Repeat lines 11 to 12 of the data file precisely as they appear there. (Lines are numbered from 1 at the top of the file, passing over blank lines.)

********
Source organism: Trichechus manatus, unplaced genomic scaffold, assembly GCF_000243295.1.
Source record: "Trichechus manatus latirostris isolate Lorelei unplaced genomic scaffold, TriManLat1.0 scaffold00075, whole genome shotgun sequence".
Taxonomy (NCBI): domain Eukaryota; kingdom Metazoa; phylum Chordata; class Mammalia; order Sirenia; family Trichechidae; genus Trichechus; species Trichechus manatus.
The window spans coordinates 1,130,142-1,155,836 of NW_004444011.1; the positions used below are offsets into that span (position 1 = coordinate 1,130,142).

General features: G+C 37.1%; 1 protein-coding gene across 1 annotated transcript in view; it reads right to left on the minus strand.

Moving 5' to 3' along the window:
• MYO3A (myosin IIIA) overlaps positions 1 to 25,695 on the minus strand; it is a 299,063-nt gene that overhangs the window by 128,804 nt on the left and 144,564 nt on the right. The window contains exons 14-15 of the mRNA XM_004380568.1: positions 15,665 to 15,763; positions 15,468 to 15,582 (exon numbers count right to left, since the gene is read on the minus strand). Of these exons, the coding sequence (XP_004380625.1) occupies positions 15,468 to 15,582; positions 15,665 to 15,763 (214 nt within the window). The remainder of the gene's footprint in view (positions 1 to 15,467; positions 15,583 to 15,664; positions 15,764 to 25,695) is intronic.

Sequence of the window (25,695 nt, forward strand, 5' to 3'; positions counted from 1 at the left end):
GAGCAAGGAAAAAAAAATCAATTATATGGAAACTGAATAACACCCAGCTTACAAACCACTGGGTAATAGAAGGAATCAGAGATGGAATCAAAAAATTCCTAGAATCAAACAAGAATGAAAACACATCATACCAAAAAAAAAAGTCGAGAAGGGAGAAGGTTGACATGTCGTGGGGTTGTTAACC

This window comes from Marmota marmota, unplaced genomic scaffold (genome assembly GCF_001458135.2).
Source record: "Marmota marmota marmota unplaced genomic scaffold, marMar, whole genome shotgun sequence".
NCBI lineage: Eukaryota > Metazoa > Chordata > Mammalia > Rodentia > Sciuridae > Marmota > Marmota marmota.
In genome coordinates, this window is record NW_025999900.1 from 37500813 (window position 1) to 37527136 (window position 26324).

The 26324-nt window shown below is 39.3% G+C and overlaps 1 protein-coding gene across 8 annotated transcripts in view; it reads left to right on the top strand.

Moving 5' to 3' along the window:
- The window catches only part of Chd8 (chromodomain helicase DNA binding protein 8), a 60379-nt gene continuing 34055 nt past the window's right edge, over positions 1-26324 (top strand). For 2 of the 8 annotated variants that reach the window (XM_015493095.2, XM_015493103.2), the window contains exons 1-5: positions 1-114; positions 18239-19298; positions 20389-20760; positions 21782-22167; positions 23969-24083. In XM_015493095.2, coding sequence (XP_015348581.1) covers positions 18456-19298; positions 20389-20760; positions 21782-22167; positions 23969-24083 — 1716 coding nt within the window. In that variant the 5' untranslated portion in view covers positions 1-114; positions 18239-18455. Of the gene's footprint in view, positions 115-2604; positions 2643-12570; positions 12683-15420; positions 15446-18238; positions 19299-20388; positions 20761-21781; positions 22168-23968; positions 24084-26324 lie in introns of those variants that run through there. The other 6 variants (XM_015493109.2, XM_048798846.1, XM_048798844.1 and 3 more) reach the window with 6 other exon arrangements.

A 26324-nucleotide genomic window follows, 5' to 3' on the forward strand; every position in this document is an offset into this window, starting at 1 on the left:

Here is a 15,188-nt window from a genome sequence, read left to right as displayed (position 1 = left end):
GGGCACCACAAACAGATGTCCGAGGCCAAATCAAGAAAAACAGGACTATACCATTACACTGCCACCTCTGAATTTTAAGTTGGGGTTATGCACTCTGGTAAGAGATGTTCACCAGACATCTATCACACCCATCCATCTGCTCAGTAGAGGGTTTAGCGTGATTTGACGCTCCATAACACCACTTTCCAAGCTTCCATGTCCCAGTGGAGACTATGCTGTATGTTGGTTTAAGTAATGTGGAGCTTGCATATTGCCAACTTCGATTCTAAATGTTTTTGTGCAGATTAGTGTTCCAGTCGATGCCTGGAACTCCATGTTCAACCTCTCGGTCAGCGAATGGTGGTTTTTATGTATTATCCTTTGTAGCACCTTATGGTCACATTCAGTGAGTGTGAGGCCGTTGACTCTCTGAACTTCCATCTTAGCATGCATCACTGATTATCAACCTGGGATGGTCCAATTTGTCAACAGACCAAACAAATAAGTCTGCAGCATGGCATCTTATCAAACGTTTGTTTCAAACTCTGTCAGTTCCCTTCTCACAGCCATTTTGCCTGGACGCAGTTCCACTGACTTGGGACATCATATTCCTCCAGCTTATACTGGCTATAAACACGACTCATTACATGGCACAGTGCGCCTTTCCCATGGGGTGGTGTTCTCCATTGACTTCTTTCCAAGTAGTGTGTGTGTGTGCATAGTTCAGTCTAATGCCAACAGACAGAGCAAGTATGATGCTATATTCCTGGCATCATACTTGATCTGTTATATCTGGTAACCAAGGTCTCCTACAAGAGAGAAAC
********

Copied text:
Source record: "Marmota marmota marmota unplaced genomic scaffold, marMar, whole genome shotgun sequence".
NCBI lineage: Eukaryota > Metazoa > Chordata > Mammalia > Rodentia > Sciuridae > Marmota > Marmota marmota.